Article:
An international collaboration dedicated to outreach activities aimed at encouraging participation of women and underrepresented groups in archaeological, geological, and palaeontological science, Trowelblazers has convened and participated in panels discussing women in science at the Royal Society and the London Feminist Conference, and a wide variety of events and activities including the Cambridge Science Festival, Skeptics in the Pub 15th Anniversary Show, a Jump! magazine feature, Wikipedia Edit-a-thons on two continents, Ada Lovelace Day events. They have been invited to the residence of the U.S. Ambassador to the UK, as well as additional events within our respective home institutions, which includes UGA because of the participation of assistant professor of anthropology Suzanne Pilaar Birch.
Now TrowelBlazers is partnering in a photographic exhibition that opens Feb. 1 in London, Raising Horizons:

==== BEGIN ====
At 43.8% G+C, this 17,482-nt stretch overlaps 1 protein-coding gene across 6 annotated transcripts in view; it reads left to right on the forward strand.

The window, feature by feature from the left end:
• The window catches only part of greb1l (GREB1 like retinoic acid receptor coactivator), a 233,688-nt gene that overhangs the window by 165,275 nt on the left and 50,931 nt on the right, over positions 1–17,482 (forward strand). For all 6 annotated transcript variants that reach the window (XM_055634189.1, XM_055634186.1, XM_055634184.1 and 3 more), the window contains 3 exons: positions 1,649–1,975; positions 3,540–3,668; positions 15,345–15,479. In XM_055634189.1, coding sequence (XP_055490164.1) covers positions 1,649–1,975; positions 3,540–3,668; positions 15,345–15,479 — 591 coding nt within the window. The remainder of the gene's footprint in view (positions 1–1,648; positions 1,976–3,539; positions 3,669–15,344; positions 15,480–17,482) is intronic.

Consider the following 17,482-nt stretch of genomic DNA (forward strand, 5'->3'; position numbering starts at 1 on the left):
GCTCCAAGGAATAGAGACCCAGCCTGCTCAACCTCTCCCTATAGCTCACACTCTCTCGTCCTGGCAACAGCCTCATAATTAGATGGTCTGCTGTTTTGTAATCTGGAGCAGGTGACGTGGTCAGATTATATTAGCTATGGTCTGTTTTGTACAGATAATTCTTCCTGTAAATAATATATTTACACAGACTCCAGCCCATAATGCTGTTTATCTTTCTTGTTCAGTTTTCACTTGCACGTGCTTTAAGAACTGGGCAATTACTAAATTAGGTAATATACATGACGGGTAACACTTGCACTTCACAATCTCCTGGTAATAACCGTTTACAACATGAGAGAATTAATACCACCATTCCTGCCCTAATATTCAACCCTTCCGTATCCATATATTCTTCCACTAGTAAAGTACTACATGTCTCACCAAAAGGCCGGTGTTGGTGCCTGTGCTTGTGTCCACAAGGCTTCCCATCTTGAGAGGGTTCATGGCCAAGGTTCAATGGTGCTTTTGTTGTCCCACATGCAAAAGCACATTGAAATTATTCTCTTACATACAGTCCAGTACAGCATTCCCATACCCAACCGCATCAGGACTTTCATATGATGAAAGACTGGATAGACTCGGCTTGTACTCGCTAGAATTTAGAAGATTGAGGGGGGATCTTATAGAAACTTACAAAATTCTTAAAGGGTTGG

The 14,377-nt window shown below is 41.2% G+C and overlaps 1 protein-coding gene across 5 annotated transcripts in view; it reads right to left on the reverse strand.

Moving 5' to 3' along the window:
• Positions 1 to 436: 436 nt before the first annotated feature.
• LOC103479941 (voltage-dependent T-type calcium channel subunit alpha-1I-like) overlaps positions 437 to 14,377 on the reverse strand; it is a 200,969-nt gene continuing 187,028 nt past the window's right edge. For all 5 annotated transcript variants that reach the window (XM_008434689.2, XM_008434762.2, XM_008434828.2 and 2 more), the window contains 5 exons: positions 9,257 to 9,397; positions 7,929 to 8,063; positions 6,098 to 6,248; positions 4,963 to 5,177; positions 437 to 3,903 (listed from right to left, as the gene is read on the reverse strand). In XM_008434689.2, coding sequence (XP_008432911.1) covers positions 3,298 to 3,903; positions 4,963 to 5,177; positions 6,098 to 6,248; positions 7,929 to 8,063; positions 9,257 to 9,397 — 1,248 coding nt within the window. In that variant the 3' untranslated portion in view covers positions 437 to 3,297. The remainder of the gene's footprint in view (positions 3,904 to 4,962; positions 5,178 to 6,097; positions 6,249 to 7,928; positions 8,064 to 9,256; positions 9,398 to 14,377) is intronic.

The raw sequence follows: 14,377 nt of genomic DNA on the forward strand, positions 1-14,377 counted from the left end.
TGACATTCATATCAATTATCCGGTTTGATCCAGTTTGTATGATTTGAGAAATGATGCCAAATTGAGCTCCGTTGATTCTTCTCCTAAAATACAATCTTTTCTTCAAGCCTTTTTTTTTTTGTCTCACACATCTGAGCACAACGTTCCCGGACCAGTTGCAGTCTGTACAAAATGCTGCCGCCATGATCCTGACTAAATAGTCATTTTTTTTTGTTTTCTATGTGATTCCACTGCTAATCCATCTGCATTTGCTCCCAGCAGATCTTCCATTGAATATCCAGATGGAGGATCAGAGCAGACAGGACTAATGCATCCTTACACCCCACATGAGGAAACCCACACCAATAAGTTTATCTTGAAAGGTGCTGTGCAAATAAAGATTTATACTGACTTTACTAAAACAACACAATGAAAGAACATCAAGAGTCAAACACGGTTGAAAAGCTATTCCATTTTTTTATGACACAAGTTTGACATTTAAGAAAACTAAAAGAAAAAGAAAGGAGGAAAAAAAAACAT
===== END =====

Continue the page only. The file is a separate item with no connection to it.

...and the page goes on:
A year in the making, in partnership with photographer Leonora Saunders, we've developed Raising Horizons — a multimedia exhibition which will bring two centuries of hidden trowel-blazing history to life.
14 contemporary women working in archaeology, geology and palaeontology will be photographed posed in the period clothing of a matched historic TrowelBlazer. Personal interviews with the women will form part of the exhibition, and act as the basis for a new oral history archive.
Raising Horizons is about revealing the real face of geo-science past and present, sharing its hidden heritage, and promoting the power of networks for advancing women in science.
A fantastic project, intertwining art, history, and outreach activism innovatively designed to promote science by educating us about women in geoscience. Congratulations. Let's hope Raising Horizons travels far, including to UGA.
Image: Mary leakey, courtesy of Raising Horizons.